Chris Rock's Estranged Wife Malaak Speaks Out About Clash Over Child She Says They Raised as Their Own

The couple continue to hash out details of their divorce nearly a year after their split

Photo: Dimitrios Kambouris/Getty

Nearly a year after Chris Rocksplit from wife Malaak Compton-Rock, the pair continue to hash out the details of their divorce in court – including whether the comedian should support a child who, Malaak says in a new statement to PEOPLE, was raised as their own for years and was “cherished and adored.”

In his original divorce filing on Dec. 23 of last year, Rock, 50, stated the couple have just two children. However, in Compton-Rock’s counterclaim filed this past April, she stated that in addition to their two children, there is a child “who has resided with the parties since before her first birthday.” (Reports have stated that the girl was born overseas.)

In a new statement to PEOPLE released by her lawyer, David Aronson of Aronson, Mayefsky & Sloan, Compton-Rock, 46, reiterates that the child is part of the family.

“Although Chris Rock is a celebrity, Malaak and the children are not. Protecting the privacy of her family remains of utmost importance to Malaak. She is saddened by recent tabloid media reports which are full of erroneous speculation and inaccuracies that are hurtful to three innocent young girls. While the adoption by Malaak is not yet finalized, it is actively in process under the rigorous guidelines and safeguards of international adoption policy. The child is in the country lawfully with the written consent of her birth parents, and while here, has been cherished and adored by the entire Rock family.”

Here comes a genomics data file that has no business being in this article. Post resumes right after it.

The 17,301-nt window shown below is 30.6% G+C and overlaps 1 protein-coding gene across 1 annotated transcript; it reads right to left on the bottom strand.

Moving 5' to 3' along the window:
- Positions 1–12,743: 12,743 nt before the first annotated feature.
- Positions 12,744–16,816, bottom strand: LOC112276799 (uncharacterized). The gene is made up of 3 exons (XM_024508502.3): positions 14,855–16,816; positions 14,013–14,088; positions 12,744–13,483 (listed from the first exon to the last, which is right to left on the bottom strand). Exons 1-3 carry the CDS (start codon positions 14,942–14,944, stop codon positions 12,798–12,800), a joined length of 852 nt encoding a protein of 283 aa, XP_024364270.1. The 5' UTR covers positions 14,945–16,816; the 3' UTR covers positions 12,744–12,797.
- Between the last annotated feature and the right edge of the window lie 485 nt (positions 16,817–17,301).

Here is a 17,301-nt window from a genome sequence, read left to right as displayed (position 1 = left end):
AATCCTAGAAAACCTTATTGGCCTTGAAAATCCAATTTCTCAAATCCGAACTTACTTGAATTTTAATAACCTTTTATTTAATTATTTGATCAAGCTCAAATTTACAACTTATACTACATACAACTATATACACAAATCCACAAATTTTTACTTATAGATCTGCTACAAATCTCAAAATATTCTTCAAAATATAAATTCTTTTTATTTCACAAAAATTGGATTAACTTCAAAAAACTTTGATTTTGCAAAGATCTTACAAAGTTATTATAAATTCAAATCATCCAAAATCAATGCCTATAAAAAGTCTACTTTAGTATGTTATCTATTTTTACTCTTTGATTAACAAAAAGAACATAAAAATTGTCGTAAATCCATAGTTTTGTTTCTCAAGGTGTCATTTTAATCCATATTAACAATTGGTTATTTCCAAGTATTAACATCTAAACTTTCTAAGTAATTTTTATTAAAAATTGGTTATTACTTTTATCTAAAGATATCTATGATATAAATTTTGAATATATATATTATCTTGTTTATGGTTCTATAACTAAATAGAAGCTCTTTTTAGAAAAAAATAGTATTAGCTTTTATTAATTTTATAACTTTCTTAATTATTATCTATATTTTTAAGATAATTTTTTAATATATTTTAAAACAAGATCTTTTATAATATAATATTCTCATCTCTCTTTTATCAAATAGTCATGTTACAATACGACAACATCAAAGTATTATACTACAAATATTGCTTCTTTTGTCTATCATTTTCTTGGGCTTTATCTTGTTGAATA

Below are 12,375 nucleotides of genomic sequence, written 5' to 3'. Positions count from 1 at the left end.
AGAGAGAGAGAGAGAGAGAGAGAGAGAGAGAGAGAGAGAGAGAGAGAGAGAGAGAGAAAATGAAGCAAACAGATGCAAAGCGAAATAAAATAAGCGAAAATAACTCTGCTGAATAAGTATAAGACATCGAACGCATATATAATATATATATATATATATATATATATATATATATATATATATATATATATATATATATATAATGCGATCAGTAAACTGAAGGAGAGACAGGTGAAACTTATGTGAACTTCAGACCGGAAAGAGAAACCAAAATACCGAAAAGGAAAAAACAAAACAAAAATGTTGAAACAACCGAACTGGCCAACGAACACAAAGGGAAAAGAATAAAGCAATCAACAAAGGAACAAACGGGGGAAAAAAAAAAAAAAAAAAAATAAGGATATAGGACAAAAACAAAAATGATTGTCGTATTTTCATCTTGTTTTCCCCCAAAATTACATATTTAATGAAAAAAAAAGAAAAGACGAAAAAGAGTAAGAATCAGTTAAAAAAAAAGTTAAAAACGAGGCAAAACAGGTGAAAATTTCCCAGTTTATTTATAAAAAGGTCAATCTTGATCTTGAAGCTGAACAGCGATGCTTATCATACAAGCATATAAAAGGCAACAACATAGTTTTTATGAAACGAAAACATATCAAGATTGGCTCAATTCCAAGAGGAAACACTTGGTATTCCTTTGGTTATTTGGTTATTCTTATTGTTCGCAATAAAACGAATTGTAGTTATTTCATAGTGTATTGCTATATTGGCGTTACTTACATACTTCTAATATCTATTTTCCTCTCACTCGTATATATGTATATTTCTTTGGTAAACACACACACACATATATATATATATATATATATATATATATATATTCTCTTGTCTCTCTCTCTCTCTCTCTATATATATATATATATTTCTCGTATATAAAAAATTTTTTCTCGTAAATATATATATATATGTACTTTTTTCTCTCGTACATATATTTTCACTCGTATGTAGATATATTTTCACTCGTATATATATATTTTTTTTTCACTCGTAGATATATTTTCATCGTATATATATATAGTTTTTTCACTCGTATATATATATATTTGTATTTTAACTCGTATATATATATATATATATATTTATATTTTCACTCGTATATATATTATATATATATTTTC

Compton-Rock also stated that the girl “has been raised by the parties as a member of the family and has been solely supported by the parties. She also stated that she continues to be the girl’s primary caregiver.

According to court papers obtained by PEOPLE, the two sides squared off in a New Jersey court on Nov. 16. and the duo continue to dispute child support, alimony, equitable distribution, counsel fees, medical insurance and life insurance. The judge set a tentative trial date for next year.

Divorce papers confirm the pair who wed on Nov. 23, 1996 had a prenuptial agreement, but it is is no longer valid due to a “sunset clause” that essentially makes the document void after the couple is married for a certain number of years.

In his original filing Rock states that his estranged wife “has the ability to work and contribute to her own support, as well as the support and other financial needs of the children.”

However, in Compton-Rock’s counterclaim, she states that she and the children were “fully supported financially by the Plaintiff [Rock] throughout the marriage. Defendant, with Plaintiff’s support and encouragement, was a stay at home mother raising the parties’ children and otherwise devoted her time to charitable and philanthropic endeavors.”

She is requesting that Rock continue to support her and the kids “commensurate with the marital standard of living.”

A rep for Rock had no comment on Compton-Rock’s recent statement.

With reporting by LIZ McNEIL

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